The main purpose that is most cited as a reason for attaining higher education is the desire to find a good job. Although the value of a good education is priceless, the skills that companies want to see in potential employees are the key to finding a steady and well-paying work. As the job market changes so do the skill requirements for workers and now more than ever there is a demand for people who are comfortable using the Internet, sometimes even working from home unsupervised.
Telecommuting employees (meaning those who attend work via a computer without actually entering an office) are increasingly commonplace in a wide array of businesses and organizations. A Reuters poll revealed that approximately one in five people around the world currently telecommute “frequently” and nearly 10% work from home every day. Even more astoundingly, the Wall Street Journal, the Telework Research Network, and the Consumer Electronics Association have all suggested that over 50 million American workers (nearly 40% of the working population) could telecommute at least part of the time. Although 10% might not seem like a large portion of people, when considering that telecommuting is a concept that is barely a decade old the numbers are staggering. It is only logical to assume that in another ten years the number of telecommuting employees will be substantially—perhaps shockingly—higher.
Communicative and informational technologies are expanding at a dizzying speed. The rapid pace of new ways to connect to people from virtually anywhere in the world is allowing many businesses and organizations to branch out to wider audiences with much less monetary risk than would have been the case prior to the invention of the Internet. Although some jobs (like medical care) can only be done by going on-site, many jobs in finance, marketing and advertising, software, and even education can be achieved without one having to occupy a specific location. Telecommuting is also a cheaper model for businesses overall since they do not need to pay rent for building space or upkeep numerous business locations. According to the Telework Research Network, full-time telework saves companies approximately $20,000 per employee.
Telecommuting has many benefits and thus a seemingly bright future. It increases employability by expanding the talent pool and allowing people anywhere in the world to work for a company, even if they have not ever stepped foot onto its actual headquarters (or even live in the same country). It reduces traffic congestion and, subsequently, pollution. It has also been suggested that being able to work from home increases employee job satisfaction, productivity, and morale. It also helps to reduce absenteeism and turnover and gives employees more time to spend with their families and thus more and more people are considering the ability to engage in telework to be a major recruiting incentive.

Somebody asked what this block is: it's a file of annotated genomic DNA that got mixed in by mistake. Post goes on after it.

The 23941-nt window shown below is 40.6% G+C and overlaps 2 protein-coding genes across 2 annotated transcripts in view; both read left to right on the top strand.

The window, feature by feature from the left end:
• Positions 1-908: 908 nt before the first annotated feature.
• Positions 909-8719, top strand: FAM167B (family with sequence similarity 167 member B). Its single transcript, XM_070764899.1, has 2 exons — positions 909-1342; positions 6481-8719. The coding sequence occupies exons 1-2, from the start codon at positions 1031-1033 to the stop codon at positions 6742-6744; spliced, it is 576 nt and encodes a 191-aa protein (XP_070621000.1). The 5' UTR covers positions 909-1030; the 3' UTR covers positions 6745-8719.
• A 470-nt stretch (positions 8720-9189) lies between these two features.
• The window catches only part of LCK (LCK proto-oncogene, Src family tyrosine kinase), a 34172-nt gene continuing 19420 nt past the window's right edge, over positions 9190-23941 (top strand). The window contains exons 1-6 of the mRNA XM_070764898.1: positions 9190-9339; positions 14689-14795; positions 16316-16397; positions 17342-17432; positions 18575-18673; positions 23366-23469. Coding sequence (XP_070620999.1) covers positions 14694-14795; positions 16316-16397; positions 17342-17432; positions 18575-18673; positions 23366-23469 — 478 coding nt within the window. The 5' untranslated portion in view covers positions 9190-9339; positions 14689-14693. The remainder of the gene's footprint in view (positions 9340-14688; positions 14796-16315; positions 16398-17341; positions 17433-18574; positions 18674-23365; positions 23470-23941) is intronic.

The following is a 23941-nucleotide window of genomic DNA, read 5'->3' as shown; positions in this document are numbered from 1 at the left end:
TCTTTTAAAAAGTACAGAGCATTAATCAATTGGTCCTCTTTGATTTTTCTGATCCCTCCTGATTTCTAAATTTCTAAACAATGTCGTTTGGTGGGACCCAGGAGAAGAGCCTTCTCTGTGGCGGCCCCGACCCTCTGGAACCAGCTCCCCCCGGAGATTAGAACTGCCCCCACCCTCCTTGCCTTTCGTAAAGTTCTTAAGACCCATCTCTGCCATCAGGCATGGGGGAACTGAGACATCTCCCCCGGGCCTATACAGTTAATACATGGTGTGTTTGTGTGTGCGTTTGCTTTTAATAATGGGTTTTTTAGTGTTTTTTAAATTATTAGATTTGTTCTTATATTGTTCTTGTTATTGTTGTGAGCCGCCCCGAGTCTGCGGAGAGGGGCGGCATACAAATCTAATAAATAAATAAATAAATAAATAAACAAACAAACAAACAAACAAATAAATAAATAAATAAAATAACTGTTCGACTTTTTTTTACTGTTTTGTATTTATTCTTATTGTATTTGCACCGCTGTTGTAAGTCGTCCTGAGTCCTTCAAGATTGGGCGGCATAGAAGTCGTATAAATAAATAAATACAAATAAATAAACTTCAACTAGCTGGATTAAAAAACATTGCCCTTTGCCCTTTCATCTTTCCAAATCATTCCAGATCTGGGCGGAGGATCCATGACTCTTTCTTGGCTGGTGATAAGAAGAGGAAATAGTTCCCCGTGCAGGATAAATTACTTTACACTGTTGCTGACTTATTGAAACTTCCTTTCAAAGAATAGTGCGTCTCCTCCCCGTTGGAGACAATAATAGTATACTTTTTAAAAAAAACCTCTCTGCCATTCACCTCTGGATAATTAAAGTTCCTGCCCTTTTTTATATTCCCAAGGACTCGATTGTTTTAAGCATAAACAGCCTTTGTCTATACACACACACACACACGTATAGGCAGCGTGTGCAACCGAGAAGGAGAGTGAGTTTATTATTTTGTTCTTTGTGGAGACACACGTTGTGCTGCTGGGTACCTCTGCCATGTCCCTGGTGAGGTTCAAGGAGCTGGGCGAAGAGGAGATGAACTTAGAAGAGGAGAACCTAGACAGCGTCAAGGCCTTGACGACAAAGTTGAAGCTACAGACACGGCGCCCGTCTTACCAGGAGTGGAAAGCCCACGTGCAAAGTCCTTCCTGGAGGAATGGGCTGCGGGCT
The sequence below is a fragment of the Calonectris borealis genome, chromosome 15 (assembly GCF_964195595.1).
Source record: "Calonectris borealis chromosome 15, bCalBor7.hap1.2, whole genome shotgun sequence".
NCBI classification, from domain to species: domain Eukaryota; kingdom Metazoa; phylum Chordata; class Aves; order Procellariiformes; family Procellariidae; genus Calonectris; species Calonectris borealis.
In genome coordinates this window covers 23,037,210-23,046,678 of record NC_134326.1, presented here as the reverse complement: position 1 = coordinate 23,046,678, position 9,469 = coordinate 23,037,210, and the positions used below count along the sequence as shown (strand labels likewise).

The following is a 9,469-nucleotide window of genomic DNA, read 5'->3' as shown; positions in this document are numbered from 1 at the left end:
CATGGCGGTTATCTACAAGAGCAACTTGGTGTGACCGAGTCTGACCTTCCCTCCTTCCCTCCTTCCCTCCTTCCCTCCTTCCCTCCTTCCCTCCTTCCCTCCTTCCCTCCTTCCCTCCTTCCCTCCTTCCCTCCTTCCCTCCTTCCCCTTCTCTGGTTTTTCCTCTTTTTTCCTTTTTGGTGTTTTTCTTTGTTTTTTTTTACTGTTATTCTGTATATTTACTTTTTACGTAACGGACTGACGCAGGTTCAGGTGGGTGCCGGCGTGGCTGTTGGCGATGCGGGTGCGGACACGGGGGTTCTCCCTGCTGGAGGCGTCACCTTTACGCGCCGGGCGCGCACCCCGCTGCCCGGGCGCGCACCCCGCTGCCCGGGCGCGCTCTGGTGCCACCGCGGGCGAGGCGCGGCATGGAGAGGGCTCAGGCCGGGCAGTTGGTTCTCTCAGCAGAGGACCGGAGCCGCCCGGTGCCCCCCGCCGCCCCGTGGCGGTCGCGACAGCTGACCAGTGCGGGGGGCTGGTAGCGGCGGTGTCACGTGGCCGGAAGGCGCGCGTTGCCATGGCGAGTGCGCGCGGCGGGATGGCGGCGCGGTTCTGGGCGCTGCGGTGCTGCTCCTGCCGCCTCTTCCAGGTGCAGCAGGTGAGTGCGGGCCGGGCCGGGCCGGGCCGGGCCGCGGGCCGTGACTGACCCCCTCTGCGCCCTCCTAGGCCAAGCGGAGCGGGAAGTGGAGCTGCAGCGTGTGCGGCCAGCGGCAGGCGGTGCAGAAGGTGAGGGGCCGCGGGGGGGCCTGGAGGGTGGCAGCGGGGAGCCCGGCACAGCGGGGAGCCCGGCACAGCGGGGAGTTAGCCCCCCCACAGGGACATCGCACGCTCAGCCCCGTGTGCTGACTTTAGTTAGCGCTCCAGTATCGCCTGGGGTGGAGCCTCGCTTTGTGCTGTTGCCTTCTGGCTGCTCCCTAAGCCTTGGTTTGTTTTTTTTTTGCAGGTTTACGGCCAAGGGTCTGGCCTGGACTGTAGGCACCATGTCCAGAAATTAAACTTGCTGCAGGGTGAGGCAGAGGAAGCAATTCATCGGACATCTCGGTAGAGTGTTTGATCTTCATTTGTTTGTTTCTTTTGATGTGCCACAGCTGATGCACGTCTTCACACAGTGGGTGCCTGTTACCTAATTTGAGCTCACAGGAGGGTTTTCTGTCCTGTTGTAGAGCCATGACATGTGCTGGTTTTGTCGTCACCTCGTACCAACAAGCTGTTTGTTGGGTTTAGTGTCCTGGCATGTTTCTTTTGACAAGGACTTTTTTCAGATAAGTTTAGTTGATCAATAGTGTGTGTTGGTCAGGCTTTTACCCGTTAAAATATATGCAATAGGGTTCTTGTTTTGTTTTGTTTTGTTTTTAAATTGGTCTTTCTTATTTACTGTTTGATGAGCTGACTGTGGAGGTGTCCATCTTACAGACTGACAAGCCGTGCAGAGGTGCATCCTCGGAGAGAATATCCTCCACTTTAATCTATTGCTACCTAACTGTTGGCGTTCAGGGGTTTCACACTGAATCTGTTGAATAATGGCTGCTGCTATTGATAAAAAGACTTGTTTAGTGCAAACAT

Of course, there are also drawbacks to telecommuting. Some people need supervision to work and tend to “slack off” when they are home and left to their own devices. Contradictorily, some employees tend to overwork themselves when they are not scheduled to work at specific hours. There have also been a number of scams connected with work-from-home and telecommuting positions so anyone seeking to telecommute must be sure that they are connecting with a reputable organization. Finally, there can be discrepancies in pay between onsite employees and telecommuting workers. Many telecommuting positions do not pay as highly as onsite positions even if telecommuters tend to be more productive. These issues still persist although they are being adjusted as telecommuting grows increasingly popular.
Telecommuting is a very new concept that will probably not be truly main stream for several more years. However, if one considers the rapid advances in technology and the rate of growth in virtual communication then it is not unrealistic to assume that within the coming decades telecommuting will be the “norm” for the majority of workers.
People who work from home must be self-sufficient and self-motivated. They must have a passion for their job and be willing to create suitable and productive work without being overseen by a boss, as was the case in traditional office settings. People who successfully attend school online—which is an ever increasing number of students of all ages—already have many of these qualities. Hence, it is not unlikely that within the next few decades people educated virtually will be at an advantage to their brick and mortar taught peers.
Although it might seem like science fiction, the future is rooted in technology and the communicative and informational possibilities that the World Wide Web offers. As people become more comfortable with technology from younger ages, it is likely to assume that it will one day be the primary way to engage society from classroom to career. People who are interested in the online realm, specifically online learning, should be aware of these incredible potentials and do their utmost to ensure that the technical transition is handled with care and emphasis on a positive and flourishing future for society.